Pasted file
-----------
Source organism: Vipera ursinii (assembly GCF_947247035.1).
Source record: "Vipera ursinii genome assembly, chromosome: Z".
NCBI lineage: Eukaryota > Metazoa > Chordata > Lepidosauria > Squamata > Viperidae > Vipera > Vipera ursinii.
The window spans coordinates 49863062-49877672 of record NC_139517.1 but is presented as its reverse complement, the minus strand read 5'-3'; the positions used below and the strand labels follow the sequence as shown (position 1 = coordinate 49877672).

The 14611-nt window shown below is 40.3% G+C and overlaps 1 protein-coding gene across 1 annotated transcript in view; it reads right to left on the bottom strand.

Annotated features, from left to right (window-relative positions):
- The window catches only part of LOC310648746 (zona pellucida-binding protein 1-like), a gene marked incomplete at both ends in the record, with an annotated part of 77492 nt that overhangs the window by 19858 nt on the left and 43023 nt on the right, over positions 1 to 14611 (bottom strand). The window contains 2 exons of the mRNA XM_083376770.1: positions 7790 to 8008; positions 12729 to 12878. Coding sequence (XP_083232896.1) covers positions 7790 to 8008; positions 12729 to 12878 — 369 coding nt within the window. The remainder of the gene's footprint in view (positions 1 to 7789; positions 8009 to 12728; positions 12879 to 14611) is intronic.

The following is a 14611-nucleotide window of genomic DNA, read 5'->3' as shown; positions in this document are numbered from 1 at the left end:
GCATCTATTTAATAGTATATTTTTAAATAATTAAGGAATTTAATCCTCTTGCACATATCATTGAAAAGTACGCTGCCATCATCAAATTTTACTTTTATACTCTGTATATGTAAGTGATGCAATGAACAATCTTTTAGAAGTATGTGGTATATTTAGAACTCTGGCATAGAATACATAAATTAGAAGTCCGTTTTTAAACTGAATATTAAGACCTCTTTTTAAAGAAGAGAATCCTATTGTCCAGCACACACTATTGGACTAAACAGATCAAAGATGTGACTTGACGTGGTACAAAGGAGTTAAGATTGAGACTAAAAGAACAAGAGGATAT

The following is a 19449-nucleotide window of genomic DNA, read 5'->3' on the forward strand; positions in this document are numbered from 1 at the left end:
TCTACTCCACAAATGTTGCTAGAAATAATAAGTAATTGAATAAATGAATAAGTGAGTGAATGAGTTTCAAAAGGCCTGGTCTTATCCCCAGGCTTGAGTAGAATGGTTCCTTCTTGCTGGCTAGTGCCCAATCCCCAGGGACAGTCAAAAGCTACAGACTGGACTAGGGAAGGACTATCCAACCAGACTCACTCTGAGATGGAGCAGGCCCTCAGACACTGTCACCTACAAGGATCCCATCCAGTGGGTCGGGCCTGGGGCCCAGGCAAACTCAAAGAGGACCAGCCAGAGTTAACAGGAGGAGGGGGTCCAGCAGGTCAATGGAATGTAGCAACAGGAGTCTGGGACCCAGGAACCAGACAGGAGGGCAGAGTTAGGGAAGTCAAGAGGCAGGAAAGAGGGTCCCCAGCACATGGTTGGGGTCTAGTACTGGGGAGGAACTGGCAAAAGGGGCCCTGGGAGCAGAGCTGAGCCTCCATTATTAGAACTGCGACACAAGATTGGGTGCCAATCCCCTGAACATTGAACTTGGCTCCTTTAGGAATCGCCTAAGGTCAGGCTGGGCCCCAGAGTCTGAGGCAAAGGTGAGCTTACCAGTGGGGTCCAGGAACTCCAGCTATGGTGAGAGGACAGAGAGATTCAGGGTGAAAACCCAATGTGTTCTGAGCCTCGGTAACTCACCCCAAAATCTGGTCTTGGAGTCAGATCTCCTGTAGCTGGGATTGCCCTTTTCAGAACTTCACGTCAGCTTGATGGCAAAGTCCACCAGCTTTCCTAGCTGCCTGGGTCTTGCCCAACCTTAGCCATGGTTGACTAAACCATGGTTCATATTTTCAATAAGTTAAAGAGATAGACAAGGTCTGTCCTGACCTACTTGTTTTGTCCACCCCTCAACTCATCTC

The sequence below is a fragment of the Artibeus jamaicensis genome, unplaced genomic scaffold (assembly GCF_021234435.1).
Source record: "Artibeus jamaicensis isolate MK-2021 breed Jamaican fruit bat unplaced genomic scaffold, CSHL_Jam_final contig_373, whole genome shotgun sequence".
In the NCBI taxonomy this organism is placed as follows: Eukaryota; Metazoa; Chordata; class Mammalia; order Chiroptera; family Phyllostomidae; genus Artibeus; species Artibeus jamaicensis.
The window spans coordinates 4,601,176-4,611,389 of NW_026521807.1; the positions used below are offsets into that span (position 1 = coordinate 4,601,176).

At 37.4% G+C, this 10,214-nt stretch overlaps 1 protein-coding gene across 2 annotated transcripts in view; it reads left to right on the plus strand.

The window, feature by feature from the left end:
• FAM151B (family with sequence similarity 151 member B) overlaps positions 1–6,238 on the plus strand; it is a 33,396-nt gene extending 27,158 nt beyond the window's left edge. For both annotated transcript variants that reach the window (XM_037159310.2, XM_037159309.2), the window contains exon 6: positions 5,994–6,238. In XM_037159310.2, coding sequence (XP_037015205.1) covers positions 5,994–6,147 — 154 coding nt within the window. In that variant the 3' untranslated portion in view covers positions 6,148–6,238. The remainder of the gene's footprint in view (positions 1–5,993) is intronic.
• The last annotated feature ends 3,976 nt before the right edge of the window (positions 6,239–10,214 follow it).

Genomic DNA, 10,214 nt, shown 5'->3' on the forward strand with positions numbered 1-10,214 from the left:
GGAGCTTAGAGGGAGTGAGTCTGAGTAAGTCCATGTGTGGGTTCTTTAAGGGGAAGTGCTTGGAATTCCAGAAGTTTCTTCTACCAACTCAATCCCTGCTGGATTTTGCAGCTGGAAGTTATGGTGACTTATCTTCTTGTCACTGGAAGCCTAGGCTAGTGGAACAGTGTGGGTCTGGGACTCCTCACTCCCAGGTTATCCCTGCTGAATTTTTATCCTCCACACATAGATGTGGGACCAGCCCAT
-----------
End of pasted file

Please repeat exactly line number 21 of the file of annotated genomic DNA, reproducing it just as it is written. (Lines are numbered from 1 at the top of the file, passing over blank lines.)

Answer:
GGAGCTTAGAGGGAGTGAGTCTGAGTAAGTCCATGTGTGGGTTCTTTAAGGGGAAGTGCTTGGAATTCCAGAAGTTTCTTCTACCAACTCAATCCCTGCTGGATTTTGCAGCTGGAAGTTATGGTGACTTATCTTCTTGTCACTGGAAGCCTAGGCTAGTGGAACAGTGTGGGTCTGGGACTCCTCACTCCCAGGTTATCCCTGCTGAATTTTTATCCTCCACACATAGATGTGGGACCAGCCCAT